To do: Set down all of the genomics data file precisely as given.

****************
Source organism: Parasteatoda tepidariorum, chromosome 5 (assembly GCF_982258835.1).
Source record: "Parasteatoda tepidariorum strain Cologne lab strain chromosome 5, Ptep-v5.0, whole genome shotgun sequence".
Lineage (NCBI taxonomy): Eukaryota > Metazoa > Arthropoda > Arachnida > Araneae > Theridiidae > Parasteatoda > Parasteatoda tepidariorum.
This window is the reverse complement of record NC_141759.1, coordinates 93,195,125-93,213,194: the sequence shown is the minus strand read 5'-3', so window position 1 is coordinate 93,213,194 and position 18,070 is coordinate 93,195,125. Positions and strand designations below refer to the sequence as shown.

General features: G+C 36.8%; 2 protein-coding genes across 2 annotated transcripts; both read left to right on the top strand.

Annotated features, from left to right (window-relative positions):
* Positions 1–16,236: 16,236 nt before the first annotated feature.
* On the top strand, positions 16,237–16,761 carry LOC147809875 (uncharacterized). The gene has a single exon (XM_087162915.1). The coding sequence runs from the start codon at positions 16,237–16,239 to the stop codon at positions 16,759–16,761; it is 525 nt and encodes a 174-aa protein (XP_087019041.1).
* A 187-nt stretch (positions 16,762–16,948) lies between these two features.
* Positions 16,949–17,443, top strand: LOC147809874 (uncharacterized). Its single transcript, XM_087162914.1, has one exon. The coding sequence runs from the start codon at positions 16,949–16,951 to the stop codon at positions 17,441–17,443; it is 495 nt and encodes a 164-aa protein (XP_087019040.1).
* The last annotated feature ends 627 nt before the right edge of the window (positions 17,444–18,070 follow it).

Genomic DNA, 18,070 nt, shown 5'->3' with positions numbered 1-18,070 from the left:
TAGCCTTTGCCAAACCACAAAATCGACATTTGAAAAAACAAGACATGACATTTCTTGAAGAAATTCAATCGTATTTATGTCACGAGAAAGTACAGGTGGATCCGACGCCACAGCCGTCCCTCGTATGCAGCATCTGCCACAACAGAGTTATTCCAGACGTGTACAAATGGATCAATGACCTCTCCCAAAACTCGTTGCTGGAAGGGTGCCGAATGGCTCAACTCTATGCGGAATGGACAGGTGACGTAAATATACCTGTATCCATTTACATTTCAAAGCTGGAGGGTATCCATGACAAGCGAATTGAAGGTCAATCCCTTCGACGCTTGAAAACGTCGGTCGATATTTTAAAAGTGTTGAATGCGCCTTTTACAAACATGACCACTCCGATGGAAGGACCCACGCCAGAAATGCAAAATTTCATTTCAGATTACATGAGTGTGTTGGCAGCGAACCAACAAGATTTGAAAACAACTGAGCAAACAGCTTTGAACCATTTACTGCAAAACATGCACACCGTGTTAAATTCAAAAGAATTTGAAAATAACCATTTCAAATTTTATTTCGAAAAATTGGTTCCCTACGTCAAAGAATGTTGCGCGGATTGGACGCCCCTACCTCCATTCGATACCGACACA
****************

Source organism: Parasteatoda tepidariorum, chromosome 5 (assembly GCF_982258835.1).
Source record: "Parasteatoda tepidariorum strain Cologne lab strain chromosome 5, Ptep-v5.0, whole genome shotgun sequence".
Lineage (NCBI taxonomy): Eukaryota > Metazoa > Arthropoda > Arachnida > Araneae > Theridiidae > Parasteatoda > Parasteatoda tepidariorum.
This window is the reverse complement of record NC_141759.1, coordinates 93,195,125-93,213,194: the sequence shown is the minus strand read 5'-3', so window position 1 is coordinate 93,213,194 and position 18,070 is coordinate 93,195,125. Positions and strand designations below refer to the sequence as shown.

General features: G+C 36.8%; 2 protein-coding genes across 2 annotated transcripts; both read left to right on the top strand.

Annotated features, from left to right (window-relative positions):
* Positions 1–16,236: 16,236 nt before the first annotated feature.
* On the top strand, positions 16,237–16,761 carry LOC147809875 (uncharacterized). The gene has a single exon (XM_087162915.1). The coding sequence runs from the start codon at positions 16,237–16,239 to the stop codon at positions 16,759–16,761; it is 525 nt and encodes a 174-aa protein (XP_087019041.1).
* A 187-nt stretch (positions 16,762–16,948) lies between these two features.
* Positions 16,949–17,443, top strand: LOC147809874 (uncharacterized). Its single transcript, XM_087162914.1, has one exon. The coding sequence runs from the start codon at positions 16,949–16,951 to the stop codon at positions 17,441–17,443; it is 495 nt and encodes a 164-aa protein (XP_087019040.1).
* The last annotated feature ends 627 nt before the right edge of the window (positions 17,444–18,070 follow it).

Genomic DNA, 18,070 nt, shown 5'->3' with positions numbered 1-18,070 from the left:
TAGCCTTTGCCAAACCACAAAATCGACATTTGAAAAAACAAGACATGACATTTCTTGAAGAAATTCAATCGTATTTATGTCACGAGAAAGTACAGGTGGATCCGACGCCACAGCCGTCCCTCGTATGCAGCATCTGCCACAACAGAGTTATTCCAGACGTGTACAAATGGATCAATGACCTCTCCCAAAACTCGTTGCTGGAAGGGTGCCGAATGGCTCAACTCTATGCGGAATGGACAGGTGACGTAAATATACCTGTATCCATTTACATTTCAAAGCTGGAGGGTATCCATGACAAGCGAATTGAAGGTCAATCCCTTCGACGCTTGAAAACGTCGGTCGATATTTTAAAAGTGTTGAATGCGCCTTTTACAAACATGACCACTCCGATGGAAGGACCCACGCCAGAAATGCAAAATTTCATTTCAGATTACATGAGTGTGTTGGCAGCGAACCAACAAGATTTGAAAACAACTGAGCAAACAGCTTTGAACCATTTACTGCAAAACATGCACACCGTGTTAAATTCAAAAGAATTTGAAAATAACCATTTCAAATTTTATTTCGAAAAATTGGTTCCCTACGTCAAAGAATGTTGCGCGGATTGGACGCCCCTACCTCCATTCGATACCGACACA